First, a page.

Six suspects have gone on trial in the Netherlands under tough new anti-terror laws, accused of links to an Islamist terrorist group.
Relatives of Samir Azzouz were present at the Amsterdam court
The six are charged with belonging to a terrorist organisation, planning to attack Dutch politicians and government buildings, and possessing weapons.
They are alleged to have links with the so-called Hofstad group, nine of whom were jailed earlier this year.
They included the man convicted of killing film-maker Theo Van Gogh.
Mohammed Bouyeri, a Dutch Moroccan considered to be the leader of the Hofstad group, is serving a life sentence for the murder.
Eight other Hofstad group members were sentenced to up to 15 years in prison for membership of a terrorist organisation.
Prosecutors believe the six suspects on trial at a high security court in Amsterdam are linked to the Hofstad group. One of them is a woman, Soumaya Sahla.
Samir Azzouz was acquitted earlier this year but re-arrested
The main suspect, 20-year-old Samir Azzouz, a Dutch Moroccan man, was acquitted last year on charges that he planned attacks, although the court ruled he had terrorist intent.
His acquittal led to calls for tougher legislation.
He was re-arrested on suspicion of planning new attacks and faces new laws, which allow suspects to be tried for attacks that security forces believe they are planning to carry out.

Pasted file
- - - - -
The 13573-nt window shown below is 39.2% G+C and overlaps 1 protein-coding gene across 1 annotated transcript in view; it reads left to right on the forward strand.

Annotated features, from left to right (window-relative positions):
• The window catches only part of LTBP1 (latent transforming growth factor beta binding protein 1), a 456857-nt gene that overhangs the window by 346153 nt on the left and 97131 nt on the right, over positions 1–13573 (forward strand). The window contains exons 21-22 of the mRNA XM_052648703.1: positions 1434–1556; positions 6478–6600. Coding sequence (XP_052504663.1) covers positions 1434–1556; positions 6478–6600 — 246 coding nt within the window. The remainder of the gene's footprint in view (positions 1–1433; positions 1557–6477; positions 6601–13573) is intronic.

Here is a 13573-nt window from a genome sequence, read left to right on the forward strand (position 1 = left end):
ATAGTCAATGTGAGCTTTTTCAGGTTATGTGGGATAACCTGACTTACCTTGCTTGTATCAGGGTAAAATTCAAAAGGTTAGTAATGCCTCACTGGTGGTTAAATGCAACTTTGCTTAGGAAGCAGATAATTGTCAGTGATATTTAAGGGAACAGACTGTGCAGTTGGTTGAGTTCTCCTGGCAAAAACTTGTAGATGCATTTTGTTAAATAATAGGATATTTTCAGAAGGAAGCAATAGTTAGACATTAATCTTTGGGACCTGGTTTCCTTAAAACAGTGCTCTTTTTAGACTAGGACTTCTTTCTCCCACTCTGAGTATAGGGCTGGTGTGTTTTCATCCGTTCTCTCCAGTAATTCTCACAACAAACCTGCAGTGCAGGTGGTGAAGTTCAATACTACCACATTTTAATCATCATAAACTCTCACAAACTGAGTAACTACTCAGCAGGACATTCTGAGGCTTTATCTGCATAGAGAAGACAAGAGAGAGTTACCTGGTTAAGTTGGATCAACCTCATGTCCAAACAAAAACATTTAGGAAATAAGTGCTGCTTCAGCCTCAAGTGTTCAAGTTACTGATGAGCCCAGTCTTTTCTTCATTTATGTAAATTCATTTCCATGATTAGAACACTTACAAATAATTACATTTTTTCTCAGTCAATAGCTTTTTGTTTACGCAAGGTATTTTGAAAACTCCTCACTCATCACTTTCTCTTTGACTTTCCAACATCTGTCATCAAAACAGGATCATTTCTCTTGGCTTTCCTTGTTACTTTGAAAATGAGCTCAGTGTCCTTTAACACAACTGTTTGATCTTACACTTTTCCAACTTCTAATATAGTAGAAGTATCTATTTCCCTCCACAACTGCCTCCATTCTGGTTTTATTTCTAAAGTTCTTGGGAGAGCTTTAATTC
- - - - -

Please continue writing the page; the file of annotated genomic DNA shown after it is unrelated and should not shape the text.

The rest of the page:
'Recruiting for jihad'
Prosecutor Alexander van Dam opened proceedings on Monday, saying: "All suspects are being charged with being members of a terrorist organisation.
"The organisation had as its aim to carry out terrorist crimes such as murder, explosions and threats.
"They are also accused of trying to recruit jihad warriors, instigation to commit crimes, and forgery."
Samir Azzouz has become well-known in the Netherlands after his previous trial and for being picked up regularly in security services sweeps.
Dutch television screened a video in which he urged jihad.
But he said it should not be taken seriously.
Speaking by telephone from prison, he told Dutch TV he had been demonised by an Islamaphobic, paranoid state and would seek political asylum in Cuba.